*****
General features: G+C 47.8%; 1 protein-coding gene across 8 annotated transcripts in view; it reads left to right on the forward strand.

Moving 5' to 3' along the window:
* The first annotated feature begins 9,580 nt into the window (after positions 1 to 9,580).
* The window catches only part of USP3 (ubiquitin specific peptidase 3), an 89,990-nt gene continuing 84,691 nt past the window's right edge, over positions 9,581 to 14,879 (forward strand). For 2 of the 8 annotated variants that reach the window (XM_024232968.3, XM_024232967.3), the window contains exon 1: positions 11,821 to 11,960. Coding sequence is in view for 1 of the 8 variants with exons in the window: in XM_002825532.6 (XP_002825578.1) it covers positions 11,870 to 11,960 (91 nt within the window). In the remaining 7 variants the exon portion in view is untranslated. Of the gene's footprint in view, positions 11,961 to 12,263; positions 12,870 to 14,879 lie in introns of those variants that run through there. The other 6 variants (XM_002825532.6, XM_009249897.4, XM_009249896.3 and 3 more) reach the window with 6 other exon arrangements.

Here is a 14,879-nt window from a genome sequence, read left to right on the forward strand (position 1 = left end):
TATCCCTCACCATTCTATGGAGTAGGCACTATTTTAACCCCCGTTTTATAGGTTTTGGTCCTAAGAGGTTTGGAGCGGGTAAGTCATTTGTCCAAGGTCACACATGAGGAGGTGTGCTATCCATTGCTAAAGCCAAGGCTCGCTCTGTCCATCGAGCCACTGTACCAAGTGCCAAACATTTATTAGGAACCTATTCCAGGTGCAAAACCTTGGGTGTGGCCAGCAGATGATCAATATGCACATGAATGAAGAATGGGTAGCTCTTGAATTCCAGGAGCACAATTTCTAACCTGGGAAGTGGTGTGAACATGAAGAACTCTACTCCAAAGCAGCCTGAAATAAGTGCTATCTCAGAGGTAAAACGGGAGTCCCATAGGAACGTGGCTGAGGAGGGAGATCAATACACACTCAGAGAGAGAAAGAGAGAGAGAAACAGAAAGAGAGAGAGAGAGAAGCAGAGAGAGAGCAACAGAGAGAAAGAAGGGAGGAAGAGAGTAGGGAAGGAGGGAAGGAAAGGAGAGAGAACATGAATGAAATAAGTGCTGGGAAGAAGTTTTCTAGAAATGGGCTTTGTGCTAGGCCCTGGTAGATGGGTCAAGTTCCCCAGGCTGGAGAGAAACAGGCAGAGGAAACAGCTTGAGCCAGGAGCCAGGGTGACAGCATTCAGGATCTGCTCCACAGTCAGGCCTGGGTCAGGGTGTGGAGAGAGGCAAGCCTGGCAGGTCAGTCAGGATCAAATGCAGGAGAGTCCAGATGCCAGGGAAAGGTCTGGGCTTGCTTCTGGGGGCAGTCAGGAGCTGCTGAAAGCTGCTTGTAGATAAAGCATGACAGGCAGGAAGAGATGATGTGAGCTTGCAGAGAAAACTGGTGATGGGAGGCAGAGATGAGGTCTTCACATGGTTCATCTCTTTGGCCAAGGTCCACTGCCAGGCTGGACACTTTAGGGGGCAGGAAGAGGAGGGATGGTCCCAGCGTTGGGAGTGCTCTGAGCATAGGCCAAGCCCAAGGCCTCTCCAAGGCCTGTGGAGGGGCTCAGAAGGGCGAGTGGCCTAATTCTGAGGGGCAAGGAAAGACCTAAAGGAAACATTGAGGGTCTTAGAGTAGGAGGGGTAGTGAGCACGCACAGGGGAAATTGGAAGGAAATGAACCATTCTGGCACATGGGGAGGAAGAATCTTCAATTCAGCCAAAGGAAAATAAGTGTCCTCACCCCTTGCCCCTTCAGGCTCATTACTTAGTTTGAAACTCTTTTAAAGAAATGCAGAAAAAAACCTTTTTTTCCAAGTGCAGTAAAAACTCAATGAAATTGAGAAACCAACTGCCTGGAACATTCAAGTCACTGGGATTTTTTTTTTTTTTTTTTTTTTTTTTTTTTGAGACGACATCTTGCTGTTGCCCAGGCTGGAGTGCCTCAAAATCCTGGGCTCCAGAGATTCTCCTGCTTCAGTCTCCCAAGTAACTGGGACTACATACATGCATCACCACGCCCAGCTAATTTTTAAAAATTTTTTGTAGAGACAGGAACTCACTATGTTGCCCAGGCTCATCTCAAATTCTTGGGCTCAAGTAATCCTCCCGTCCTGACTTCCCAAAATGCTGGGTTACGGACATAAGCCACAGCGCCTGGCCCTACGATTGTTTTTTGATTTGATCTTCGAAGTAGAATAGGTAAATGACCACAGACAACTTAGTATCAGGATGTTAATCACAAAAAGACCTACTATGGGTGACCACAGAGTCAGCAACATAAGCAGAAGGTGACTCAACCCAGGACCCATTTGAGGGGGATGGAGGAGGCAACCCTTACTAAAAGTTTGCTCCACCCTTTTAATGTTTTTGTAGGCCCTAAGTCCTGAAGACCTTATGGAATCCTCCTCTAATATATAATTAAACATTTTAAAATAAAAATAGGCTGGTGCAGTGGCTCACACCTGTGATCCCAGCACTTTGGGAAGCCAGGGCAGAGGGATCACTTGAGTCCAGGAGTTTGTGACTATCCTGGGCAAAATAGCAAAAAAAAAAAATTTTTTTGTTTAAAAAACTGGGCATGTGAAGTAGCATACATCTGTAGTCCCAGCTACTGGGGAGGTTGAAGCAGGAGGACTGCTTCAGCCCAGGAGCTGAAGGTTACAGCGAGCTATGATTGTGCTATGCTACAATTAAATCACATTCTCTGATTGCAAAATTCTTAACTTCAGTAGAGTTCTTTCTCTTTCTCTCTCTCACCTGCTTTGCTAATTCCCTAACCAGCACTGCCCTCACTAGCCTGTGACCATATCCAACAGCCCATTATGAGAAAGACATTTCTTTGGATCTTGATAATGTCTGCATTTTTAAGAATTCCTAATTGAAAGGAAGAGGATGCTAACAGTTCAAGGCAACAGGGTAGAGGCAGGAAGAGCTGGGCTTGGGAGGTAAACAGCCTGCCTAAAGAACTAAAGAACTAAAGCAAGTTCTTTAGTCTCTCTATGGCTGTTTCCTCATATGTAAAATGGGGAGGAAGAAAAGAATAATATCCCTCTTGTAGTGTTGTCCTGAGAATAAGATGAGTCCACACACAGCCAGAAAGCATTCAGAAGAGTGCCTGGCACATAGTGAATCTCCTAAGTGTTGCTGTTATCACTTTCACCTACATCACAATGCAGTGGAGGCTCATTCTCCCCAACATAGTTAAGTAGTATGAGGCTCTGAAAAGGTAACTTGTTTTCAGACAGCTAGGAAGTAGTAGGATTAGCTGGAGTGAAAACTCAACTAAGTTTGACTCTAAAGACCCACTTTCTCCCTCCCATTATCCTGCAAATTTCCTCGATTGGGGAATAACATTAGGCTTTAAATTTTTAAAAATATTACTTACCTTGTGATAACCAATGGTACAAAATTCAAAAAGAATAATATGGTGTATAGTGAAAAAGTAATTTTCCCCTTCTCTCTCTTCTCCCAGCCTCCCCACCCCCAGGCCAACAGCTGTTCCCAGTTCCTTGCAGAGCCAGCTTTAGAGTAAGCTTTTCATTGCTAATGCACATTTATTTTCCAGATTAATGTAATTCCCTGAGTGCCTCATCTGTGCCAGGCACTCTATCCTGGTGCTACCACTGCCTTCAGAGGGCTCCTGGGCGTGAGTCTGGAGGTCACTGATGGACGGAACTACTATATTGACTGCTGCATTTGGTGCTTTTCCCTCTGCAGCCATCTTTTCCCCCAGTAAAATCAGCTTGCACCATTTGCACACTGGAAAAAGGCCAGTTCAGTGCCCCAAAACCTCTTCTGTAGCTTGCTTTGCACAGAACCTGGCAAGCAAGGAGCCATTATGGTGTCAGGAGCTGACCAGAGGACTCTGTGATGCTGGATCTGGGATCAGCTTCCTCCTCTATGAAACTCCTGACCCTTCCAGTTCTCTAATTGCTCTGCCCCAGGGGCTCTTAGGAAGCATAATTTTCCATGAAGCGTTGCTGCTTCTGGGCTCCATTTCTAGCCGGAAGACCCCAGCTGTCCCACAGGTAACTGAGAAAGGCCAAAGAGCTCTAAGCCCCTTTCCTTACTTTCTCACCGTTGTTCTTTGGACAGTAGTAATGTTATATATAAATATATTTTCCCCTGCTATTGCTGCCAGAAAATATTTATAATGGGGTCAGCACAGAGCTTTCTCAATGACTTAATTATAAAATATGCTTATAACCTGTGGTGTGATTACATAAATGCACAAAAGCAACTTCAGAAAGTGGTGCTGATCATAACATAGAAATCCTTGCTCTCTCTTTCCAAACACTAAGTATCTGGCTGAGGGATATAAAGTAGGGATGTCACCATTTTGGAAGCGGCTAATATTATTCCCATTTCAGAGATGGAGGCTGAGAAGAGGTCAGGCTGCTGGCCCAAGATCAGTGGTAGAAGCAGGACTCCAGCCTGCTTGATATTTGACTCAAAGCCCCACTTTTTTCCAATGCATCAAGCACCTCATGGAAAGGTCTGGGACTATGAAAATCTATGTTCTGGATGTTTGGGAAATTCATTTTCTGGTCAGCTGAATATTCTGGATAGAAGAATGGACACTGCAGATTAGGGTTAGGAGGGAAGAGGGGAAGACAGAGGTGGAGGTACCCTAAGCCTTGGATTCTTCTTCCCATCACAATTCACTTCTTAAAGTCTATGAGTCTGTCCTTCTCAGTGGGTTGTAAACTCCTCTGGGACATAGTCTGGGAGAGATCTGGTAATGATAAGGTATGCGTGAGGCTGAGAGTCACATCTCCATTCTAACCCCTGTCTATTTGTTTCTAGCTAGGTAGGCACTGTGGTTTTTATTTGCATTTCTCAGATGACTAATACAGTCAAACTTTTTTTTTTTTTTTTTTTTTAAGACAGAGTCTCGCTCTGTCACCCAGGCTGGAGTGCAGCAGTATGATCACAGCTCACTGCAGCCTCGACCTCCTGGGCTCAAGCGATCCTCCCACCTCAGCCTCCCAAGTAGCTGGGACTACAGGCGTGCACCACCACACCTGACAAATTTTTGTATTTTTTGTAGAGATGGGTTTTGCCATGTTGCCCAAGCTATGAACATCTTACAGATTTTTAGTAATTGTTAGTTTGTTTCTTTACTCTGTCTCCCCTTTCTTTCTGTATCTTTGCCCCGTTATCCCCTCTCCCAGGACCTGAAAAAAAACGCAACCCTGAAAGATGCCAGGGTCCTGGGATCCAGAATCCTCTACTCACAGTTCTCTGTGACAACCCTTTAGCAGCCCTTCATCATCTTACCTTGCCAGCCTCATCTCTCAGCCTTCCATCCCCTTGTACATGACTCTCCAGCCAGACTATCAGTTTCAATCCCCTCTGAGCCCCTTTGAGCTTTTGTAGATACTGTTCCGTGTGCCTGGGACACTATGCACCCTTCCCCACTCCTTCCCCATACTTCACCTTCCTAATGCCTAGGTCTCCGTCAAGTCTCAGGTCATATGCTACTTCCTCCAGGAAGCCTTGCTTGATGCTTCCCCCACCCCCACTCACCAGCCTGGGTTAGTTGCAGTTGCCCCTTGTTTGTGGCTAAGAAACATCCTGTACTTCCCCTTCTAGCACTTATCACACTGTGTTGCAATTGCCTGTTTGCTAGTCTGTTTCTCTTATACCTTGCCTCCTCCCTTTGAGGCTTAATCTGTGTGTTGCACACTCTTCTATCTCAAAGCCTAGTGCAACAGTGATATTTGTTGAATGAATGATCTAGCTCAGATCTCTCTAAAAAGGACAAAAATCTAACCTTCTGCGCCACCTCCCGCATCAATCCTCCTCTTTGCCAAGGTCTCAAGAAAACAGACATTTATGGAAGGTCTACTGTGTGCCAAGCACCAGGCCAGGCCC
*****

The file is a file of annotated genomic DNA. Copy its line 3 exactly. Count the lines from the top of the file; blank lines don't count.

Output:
* The first annotated feature begins 9,580 nt into the window (after positions 1 to 9,580).